Dunc's World

24 Sep 2020

Missing in Action in the CD Era

by Duncan Fry

I was cleaning out the shed the other day when I quite literally stumbled across a collection of audio CDs that I hadn’t seen for about ten years.

They were in two wooden CD racks that I had designed and made that could screw onto the wall, miniature versions of my IKEA ‘Wall o’ Vinyl’ but designed on the 5″ CD standard, instead of the IKEA’s 12′ vinyl LP standard.

Well, that was it for shed cleaning for the rest of the day, as I spent a happy few hours ‘down the rabbit hole’ flicking through the CDs; some I had bought, some I’d been given, some I had burned myself, usually collections of heavily restored digitised versions of my boxes full of 45 rpm vinyl singles.


Packed at the end of one of the CD racks was a carefully folded and taped up chunky piece of thick cardboard. With trembling hands I peeled off the tape and opened it, because I suddenly remembered what was in there – half a dozen of the first products of the CD era to go missing in action!

I’m talking of course, about the short-lived 3″ CD singles, technically known as CD3. (I owe a debt of thanks to ‘The Music Lover’s Guide to Record Collecting’ book by Dave Thompson for CD3 technical details.)

Never heard of them? Not surprising if you haven’t, because they first arrived in 1987, and all but disappeared in the early 90’s.

Some of Duncan Fry’s CD3s

They were originally conceived as a digital replacement for the 7″ vinyl single, and held up to 20 minutes of audio on them. Depending on the generosity of the record company (snigger snigger) you would get two or three, sometimes four songs on this even more compact Compact Disc.

They worked OK on regular CD players that had a slide-out tray to put the CD on, because the trays all had a small circular recess that the mini CD would drop into so it could be centred and spin correctly.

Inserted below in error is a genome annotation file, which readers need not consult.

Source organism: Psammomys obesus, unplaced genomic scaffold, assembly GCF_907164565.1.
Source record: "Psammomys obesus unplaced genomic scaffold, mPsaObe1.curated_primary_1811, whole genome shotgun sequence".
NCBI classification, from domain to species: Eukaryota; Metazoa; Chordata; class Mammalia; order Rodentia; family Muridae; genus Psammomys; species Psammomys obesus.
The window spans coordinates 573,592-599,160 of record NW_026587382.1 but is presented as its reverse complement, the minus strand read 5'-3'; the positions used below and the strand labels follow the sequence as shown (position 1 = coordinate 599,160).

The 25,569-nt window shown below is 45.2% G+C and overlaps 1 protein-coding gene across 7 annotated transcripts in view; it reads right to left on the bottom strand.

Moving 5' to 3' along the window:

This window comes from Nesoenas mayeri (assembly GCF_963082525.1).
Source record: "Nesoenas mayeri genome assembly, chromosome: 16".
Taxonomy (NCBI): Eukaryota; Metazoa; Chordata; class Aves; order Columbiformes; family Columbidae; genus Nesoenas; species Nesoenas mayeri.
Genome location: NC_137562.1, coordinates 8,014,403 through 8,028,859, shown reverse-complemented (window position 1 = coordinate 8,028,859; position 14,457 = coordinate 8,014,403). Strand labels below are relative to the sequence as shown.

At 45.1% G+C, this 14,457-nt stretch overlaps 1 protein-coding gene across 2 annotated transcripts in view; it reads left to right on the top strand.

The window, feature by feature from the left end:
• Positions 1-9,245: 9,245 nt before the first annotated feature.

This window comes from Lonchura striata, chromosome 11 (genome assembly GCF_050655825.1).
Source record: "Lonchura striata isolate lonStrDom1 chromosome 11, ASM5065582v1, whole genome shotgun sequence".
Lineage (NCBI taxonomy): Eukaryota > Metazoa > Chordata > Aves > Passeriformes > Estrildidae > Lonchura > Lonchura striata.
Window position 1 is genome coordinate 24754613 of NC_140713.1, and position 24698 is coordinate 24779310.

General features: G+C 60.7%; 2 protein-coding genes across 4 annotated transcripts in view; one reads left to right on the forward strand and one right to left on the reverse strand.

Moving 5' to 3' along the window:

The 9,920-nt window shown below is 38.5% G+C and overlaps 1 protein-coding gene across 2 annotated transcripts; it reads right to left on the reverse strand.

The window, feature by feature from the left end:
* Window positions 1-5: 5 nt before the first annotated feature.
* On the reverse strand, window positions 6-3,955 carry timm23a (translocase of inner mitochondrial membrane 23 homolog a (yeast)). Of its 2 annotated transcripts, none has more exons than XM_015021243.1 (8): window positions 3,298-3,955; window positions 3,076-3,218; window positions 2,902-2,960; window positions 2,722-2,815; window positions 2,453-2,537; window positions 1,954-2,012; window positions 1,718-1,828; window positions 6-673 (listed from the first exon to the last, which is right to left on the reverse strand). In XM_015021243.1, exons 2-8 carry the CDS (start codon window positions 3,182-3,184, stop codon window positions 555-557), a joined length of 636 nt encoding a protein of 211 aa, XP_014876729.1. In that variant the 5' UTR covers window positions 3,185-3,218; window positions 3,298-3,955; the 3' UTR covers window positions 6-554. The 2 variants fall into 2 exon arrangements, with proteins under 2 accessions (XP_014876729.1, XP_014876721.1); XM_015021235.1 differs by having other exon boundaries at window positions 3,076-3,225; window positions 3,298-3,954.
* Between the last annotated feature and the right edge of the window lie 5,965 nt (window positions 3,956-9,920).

They weren’t so successful on car CD players that only had a slot to poke the CD into. These little CDs were just a bit too small for the mechanism in the slot to grab onto them reliably, and the 3″ CDs spun around wonkily off centre, tried to be auto-ejected by the player, failed miserably and got scratched and/or a bit chewed up. Or worse still, got stuck in the player, where they had to be forcibly removed with some needle-nose pliers.

Neither option was conducive to a long life or quality of sound, usually resulting in the demise of the CD3 and severe damage to the fragile guts of the CD player!

And if you think it sounds like I speak from bitter experience, you’re right.

Given that every car owner wanted to play CDs in their car while they were driving, the record companies eventually came out with an adapter that the CD3 could click into, and would then play like a standard size 5″ CD.

The adapters to fit the little CDs were a similar idea to the hole adapter that allowed US 45s with the big fat spindle hole in the centre to play on European/UK record players that had a smaller 6mm centre spindle.